Author(s): Perna FM, LaPerriere A, Klimas N, Ironson G, Perry A,
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Abstract PURPOSE: The purposes of the present study were to assess the effects of a 12-wk laboratory based aerobic exercise program on cardiopulmonary function, CD4 cell count, and physician-assessed health status among symptomatic pre-AIDS HIV-infected individuals (N = 28) and to assess the degree to which ill health was associated with exercise relapse. METHODS: Responses to graded exercise test, physician-assessed health status, and CD4 cell counts were determined at baseline and 12-wk follow-up for participants randomly assigned to exercise or control conditions, and reasons for exercise noncompliance were recorded. RESULTS: Approximately 61\% of exercise-assigned participants complied (> 50\% attendance) with the exercise program, and analyses of exercise relapse data indicated that obesity and smoking status, but not exercise-associated illness, differentiated compliant from noncompliant exercisers. Compliant exercisers significantly improved peak oxygen consumption (VO2peak; 12\%), oxygen pulse (O2pulse; 13\%), tidal volume (TV; 8\%), ventilation (VE; 17\%), and leg power (25\%) to a greater degree than control participants and noncompliant exercisers (all P < 0.05). Although no group differences in health status were found, a significant interaction effect indicated that noncompliant exercisers' CD4 cells declined (18\%) significantly, whereas compliant exercisers' cell counts significantly increased (13\%; P < 0.05). CONCLUSION: We conclude that although aerobic exercise can improve cardiopulmonary functioning in symptomatic HIV-infected individuals with minimal health risks, attention to factors associated with exercise adherence is warranted.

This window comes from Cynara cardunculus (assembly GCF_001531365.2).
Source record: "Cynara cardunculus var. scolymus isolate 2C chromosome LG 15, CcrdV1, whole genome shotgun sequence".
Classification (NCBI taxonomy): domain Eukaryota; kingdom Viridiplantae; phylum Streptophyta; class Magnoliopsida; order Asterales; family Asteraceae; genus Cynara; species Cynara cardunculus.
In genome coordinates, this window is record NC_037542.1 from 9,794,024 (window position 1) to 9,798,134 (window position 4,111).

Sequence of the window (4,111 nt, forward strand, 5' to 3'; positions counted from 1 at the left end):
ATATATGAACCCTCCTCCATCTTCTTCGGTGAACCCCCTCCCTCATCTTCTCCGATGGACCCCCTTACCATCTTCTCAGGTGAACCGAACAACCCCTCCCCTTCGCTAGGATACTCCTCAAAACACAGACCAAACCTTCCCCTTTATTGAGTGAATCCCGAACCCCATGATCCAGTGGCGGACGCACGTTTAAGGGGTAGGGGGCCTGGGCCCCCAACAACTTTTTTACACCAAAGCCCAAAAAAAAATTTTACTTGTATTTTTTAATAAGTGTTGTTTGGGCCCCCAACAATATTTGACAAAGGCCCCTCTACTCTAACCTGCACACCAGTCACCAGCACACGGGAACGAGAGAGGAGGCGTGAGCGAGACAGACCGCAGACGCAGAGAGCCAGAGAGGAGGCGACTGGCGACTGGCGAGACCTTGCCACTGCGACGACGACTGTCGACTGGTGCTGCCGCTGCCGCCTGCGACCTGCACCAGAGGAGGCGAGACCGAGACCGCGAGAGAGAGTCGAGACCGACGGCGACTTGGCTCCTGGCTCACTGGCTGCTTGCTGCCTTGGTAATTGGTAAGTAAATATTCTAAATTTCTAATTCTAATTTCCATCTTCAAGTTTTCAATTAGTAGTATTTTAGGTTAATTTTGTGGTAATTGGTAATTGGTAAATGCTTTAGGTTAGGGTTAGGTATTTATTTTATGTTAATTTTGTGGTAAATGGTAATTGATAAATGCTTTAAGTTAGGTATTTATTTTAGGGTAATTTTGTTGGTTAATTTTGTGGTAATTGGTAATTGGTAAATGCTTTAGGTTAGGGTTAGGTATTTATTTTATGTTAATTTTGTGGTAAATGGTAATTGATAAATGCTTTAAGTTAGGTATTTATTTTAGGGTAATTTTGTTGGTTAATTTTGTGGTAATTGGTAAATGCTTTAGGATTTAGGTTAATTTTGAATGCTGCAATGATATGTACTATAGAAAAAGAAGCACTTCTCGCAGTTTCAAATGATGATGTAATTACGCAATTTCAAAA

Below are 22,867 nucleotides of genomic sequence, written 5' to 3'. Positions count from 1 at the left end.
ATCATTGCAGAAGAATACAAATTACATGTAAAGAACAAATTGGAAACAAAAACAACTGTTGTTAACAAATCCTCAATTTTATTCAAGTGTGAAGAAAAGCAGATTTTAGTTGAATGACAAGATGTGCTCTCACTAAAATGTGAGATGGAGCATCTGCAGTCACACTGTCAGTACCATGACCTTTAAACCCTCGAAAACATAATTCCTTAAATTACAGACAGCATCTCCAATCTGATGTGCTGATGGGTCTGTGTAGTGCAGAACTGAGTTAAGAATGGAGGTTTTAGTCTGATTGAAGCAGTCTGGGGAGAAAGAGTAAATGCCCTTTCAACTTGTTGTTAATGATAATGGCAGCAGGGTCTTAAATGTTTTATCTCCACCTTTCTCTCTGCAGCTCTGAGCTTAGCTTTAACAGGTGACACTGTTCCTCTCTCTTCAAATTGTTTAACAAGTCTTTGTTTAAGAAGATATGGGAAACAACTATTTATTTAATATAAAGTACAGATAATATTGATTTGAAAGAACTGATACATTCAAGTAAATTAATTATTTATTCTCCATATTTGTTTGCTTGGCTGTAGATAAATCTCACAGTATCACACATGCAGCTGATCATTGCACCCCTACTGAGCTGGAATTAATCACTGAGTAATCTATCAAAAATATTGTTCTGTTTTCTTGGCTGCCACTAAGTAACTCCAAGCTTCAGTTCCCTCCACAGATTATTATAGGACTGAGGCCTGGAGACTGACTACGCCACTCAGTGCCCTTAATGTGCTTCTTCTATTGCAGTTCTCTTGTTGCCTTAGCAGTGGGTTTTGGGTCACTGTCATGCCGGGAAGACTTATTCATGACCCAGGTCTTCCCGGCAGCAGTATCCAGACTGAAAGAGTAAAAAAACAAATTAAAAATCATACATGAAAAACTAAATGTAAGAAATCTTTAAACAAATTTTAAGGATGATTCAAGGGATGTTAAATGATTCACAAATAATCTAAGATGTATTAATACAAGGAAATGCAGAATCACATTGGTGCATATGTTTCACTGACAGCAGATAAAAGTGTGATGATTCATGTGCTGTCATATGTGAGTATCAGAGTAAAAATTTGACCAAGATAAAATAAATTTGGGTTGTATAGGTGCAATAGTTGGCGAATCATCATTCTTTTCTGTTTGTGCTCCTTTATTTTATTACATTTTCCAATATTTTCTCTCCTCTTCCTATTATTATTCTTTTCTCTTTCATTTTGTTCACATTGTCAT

This article was published in Med Sci Sports Exerc
and referenced in Journal of AIDS & Clinical Research